Naugatuck, CT asked in Trademark for Connecticut

Q: Is there any chance of of trade marking "plant smarts" when a trade mark already exists for "plant-smart"

Looking for trademark help.

Related Topics:
3 Lawyer Answers
Evelyn Suero
Evelyn Suero
Answered
  • Trademarks Lawyer
  • Miami, FL

A: The ability to register a trademark depends on many factors including whether the mark is merely descriptive, whether there will be a likelihood of confusion between the mark and another registered mark, particularly when the marks are in identical or related class/categories of goods or services, etc.

1 user found this answer helpful

William Scott Goldman
William Scott Goldman
Answered
  • Trademarks Lawyer
  • Washington, DC

A: While the inclusion of design elements may help distinguish your mark, there still could be a likelihood of confusion and potentially a merely descriptive refusal. So you'll also need to consider the relative strength of the mark based on the goods/services being identified and whether any disclaimers have been entered for the mark in question. Commonality is another important consideration. And perhaps most relevant of all would be comparing your goods/services to those of the mark in question. If you're unfamiliar with this type of legal analysis, it's probably best to hire an experienced trademark lawyer. So please call or email if you have any further questions.

John B. Hudak
John B. Hudak
PREMIUM
Answered
  • Trademarks Lawyer
  • Milford, CT
  • Licensed in Connecticut

A: There is a chance to obtain a federal trademark registration on a mark that is already similar to another. Determining that chance relates to: the similarity of the goods/services that are indicated by the mark; elements related to the strength of the mark (status as descriptive or generic); and other factors.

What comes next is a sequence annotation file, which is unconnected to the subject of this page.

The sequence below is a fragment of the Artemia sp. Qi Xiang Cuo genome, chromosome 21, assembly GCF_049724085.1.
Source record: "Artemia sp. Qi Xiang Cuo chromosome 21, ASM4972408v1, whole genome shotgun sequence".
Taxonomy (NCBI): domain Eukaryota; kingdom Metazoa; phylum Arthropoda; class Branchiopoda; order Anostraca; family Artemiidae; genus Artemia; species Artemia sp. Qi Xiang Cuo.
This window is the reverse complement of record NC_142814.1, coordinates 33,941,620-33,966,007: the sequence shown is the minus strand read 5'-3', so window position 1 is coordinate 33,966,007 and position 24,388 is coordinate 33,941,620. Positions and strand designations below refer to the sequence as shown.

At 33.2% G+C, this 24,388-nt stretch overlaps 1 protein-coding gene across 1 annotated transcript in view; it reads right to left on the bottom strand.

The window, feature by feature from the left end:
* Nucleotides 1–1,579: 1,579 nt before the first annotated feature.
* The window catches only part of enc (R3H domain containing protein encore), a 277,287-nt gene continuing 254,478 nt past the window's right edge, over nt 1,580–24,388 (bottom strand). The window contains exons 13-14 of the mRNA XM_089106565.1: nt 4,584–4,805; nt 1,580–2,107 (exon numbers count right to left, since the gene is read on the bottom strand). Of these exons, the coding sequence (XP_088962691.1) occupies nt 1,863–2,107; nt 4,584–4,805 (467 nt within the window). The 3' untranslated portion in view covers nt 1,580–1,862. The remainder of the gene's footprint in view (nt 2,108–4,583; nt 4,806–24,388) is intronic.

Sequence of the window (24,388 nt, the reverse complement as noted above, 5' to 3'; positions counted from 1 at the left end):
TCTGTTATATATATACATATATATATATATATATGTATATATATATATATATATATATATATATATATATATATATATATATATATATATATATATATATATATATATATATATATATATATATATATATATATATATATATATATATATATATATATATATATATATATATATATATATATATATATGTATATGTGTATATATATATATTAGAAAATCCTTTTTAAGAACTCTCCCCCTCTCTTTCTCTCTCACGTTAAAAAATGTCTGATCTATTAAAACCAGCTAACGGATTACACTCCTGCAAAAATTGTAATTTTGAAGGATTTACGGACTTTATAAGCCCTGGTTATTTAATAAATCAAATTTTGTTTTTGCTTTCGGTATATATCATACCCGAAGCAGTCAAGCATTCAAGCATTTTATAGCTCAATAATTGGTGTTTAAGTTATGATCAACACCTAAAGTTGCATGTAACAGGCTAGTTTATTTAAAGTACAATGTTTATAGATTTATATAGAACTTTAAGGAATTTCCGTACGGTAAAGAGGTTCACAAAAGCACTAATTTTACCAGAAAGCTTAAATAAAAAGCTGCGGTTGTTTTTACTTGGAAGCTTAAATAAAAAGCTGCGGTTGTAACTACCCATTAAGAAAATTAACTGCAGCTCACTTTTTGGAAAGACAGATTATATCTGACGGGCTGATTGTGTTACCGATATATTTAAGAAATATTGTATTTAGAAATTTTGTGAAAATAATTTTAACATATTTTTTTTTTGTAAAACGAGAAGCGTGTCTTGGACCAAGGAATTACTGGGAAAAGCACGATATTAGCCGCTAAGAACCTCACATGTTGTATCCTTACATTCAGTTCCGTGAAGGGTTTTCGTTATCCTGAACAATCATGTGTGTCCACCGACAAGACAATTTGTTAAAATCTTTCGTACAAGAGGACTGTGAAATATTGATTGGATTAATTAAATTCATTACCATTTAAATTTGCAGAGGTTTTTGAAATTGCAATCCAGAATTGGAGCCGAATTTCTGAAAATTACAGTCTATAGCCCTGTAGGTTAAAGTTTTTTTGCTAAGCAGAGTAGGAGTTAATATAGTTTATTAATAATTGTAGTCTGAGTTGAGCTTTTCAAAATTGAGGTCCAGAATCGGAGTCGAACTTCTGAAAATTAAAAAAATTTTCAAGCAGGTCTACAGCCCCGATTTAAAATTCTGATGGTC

Think of a sink faucet brand, airline, dental insurance – all use delta as part of their name – and they are able to coexist. The answer to your question would need a full legal analysis to know for sure. Hiring a lawyer may be prudent to prevent the loss of time and money.

This answer includes generalizations and there are many caveats. This answer does not form an attorney client relationship. Consider hiring an attorney to analyze the specific facts to your situation.

Justia Ask a Lawyer is a forum for consumers to get answers to basic legal questions. Any information sent through Justia Ask a Lawyer is not secure and is done so on a non-confidential basis only.

The use of this website to ask questions or receive answers does not create an attorney–client relationship between you and Justia, or between you and any attorney who receives your information or responds to your questions, nor is it intended to create such a relationship. Additionally, no responses on this forum constitute legal advice, which must be tailored to the specific circumstances of each case. You should not act upon information provided in Justia Ask a Lawyer without seeking professional counsel from an attorney admitted or authorized to practice in your jurisdiction. Justia assumes no responsibility to any person who relies on information contained on or received through this site and disclaims all liability in respect to such information.

Justia cannot guarantee that the information on this website (including any legal information provided by an attorney through this service) is accurate, complete, or up-to-date. While we intend to make every attempt to keep the information on this site current, the owners of and contributors to this site make no claims, promises or guarantees about the accuracy, completeness or adequacy of the information contained in or linked to from this site.